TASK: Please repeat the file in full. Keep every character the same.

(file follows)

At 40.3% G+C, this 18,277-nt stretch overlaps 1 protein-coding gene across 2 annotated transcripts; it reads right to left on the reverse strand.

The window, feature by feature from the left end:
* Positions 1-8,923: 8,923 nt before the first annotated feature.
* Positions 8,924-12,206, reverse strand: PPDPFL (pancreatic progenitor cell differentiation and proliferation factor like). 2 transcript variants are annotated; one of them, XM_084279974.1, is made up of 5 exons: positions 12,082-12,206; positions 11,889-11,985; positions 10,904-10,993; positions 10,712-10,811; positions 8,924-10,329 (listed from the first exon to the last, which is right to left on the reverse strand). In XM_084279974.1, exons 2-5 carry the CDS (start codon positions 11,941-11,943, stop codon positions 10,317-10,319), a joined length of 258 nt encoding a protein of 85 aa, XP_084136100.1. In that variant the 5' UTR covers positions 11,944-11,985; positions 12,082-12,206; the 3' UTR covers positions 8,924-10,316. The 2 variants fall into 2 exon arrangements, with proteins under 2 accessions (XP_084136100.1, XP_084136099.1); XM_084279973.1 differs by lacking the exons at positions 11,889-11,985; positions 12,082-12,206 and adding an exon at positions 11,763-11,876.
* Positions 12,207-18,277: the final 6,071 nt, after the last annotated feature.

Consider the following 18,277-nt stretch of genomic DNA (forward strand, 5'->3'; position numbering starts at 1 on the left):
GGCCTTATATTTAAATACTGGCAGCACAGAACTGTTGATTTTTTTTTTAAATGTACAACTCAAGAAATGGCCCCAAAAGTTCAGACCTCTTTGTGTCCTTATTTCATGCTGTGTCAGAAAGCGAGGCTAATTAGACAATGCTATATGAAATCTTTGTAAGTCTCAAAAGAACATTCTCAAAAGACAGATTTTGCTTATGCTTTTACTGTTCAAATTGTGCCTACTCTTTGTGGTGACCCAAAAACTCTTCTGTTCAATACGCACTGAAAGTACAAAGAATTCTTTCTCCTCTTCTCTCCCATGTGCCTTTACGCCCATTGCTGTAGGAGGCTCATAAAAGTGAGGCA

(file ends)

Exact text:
At 40.3% G+C, this 18,277-nt stretch overlaps 1 protein-coding gene across 2 annotated transcripts; it reads right to left on the reverse strand.

The window, feature by feature from the left end:
* Positions 1-8,923: 8,923 nt before the first annotated feature.
* Positions 8,924-12,206, reverse strand: PPDPFL (pancreatic progenitor cell differentiation and proliferation factor like). 2 transcript variants are annotated; one of them, XM_084279974.1, is made up of 5 exons: positions 12,082-12,206; positions 11,889-11,985; positions 10,904-10,993; positions 10,712-10,811; positions 8,924-10,329 (listed from the first exon to the last, which is right to left on the reverse strand). In XM_084279974.1, exons 2-5 carry the CDS (start codon positions 11,941-11,943, stop codon positions 10,317-10,319), a joined length of 258 nt encoding a protein of 85 aa, XP_084136100.1. In that variant the 5' UTR covers positions 11,944-11,985; positions 12,082-12,206; the 3' UTR covers positions 8,924-10,316. The 2 variants fall into 2 exon arrangements, with proteins under 2 accessions (XP_084136100.1, XP_084136099.1); XM_084279973.1 differs by lacking the exons at positions 11,889-11,985; positions 12,082-12,206 and adding an exon at positions 11,763-11,876.
* Positions 12,207-18,277: the final 6,071 nt, after the last annotated feature.

Consider the following 18,277-nt stretch of genomic DNA (forward strand, 5'->3'; position numbering starts at 1 on the left):
GGCCTTATATTTAAATACTGGCAGCACAGAACTGTTGATTTTTTTTTTAAATGTACAACTCAAGAAATGGCCCCAAAAGTTCAGACCTCTTTGTGTCCTTATTTCATGCTGTGTCAGAAAGCGAGGCTAATTAGACAATGCTATATGAAATCTTTGTAAGTCTCAAAAGAACATTCTCAAAAGACAGATTTTGCTTATGCTTTTACTGTTCAAATTGTGCCTACTCTTTGTGGTGACCCAAAAACTCTTCTGTTCAATACGCACTGAAAGTACAAAGAATTCTTTCTCCTCTTCTCTCCCATGTGCCTTTACGCCCATTGCTGTAGGAGGCTCATAAAAGTGAGGCA